Travelers who know nothing about the attractions or cuisine on offer in Naples probably associate the city with crime, namely organized crime. In reality, however, la famiglia has much deeper ties to the island of Sicily, which is hours away from Naples. For the average foreign visitor, Naples and Rome are both relatively safe. The greatest hazard you face is often crossing the road without getting hit by a motorcycle!
How Many Days Do You Need in Rome? What About Naples?
On the surface, you might think you need more days in Rome than you need in Naples. Rome is a great deal more famous than Naples, after all, and has more attractions that are better known. On the other hand, since there are more day trips and excursions on offer if you head south to Naples, my experience has been that you will usually end up spending longer in the Naples area overall than you will the Rome one.
Whether you’re in Rome or Naples, I generally recommend spending no less than 2-3 days in any Italian city. In Naples, however, because of the factors I mentioned above, you might spend 4-5 nights or even longer. Well, again, at least in the vicinity. Many travelers will split this, with 2-3 days in Naples proper, as well as 1-2 night stays on the Amalfi Coast, and potentially also on the islands of Ischia and Capri.
Other FAQ About Visiting Naples and Rome
Is it worth going to Naples from Rome?
Thanks to high-speed trains that take just over an hour each way, it is perfectly possible to travel to Naples for a day from Rome. However, since most travelers who head to the Naples area are ultimately bound for outlying destinations like Pompeii, the Isle of Capri and the Amalfi Coast, it doesn’t end up making sense to come down simply for the day.
Is Amalfi a day trip from Rome?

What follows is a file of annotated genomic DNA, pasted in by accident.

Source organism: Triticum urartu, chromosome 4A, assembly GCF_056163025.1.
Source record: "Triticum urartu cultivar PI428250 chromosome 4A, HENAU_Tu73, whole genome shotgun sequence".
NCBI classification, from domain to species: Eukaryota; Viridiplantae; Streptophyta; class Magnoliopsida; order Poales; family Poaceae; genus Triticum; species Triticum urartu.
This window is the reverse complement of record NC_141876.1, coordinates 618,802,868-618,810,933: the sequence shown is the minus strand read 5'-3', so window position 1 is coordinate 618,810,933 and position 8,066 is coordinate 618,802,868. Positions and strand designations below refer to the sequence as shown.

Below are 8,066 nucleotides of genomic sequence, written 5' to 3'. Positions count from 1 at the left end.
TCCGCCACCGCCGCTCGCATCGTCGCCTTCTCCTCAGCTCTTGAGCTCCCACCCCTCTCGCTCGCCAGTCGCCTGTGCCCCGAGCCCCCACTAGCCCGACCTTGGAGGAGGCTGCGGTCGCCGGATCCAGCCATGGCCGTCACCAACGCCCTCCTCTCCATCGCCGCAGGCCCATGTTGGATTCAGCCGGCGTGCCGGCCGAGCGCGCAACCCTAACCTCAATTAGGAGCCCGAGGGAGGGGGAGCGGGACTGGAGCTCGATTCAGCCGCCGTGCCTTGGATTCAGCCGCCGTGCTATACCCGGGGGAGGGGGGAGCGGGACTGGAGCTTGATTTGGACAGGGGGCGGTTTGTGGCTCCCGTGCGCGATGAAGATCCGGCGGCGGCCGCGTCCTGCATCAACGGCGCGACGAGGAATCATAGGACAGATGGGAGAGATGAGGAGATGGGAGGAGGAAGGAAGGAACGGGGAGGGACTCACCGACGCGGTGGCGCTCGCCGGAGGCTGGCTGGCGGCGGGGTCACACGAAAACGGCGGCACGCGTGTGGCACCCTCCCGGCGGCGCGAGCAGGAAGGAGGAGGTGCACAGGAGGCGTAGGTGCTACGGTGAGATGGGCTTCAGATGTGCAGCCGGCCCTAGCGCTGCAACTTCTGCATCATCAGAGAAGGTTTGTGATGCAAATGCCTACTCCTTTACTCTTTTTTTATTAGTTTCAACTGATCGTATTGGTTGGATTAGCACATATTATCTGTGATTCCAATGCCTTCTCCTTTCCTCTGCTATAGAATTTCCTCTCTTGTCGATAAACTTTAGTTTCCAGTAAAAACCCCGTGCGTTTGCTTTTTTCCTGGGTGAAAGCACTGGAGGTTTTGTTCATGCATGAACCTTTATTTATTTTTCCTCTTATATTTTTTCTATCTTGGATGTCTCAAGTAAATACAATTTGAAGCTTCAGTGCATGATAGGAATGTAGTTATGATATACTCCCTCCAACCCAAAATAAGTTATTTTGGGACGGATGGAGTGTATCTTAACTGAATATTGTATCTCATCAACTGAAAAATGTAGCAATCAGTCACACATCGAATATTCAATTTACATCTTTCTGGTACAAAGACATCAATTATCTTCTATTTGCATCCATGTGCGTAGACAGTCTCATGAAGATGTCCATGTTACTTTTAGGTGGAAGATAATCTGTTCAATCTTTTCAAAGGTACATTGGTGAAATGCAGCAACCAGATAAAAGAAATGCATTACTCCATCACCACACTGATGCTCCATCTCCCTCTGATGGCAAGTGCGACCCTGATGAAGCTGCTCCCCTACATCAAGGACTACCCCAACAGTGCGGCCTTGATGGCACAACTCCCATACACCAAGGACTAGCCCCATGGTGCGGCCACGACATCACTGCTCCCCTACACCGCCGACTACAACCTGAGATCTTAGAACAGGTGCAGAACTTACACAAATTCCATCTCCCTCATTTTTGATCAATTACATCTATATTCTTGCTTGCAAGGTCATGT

It’s technically possible to do the Amalfi Coast on a day trip from Rome, although it will be a very long day indeed. Indeed, due to the logistical complications such a trip entails, it makes sense for travelers who wish to take one to book some kind of organized tour.
Is it cheaper to fly into Naples or Rome?
Typically, international flights arriving in Rome will be cheaper than those arriving in Naples, simply because Rome gets so many more flights each day. However, I encourage you to search for both cities, as you never know when an unexpected promotional fare will pop up.
The Bottom Line
I’m not comparing Rome vs Naples with the intent that you will skip one in favor of the other. Rather, I aim to open your mind: Namely to the idea that the much-maligned city of Naples actually makes a great companion to nearby Rome, if not an outright replacement for it during your trip to Italy. Naples is quite a bit less touristic than Rome, to say nothing of the fact that it offers more (and better) day trips, and has much tastier pizza. To me, it’s just as essential to understanding Italy as Rome is, and indeed as much as Florence, Milan and Venice are. Need personalized help putting together an Italy itinerary? Consider hiring me to help.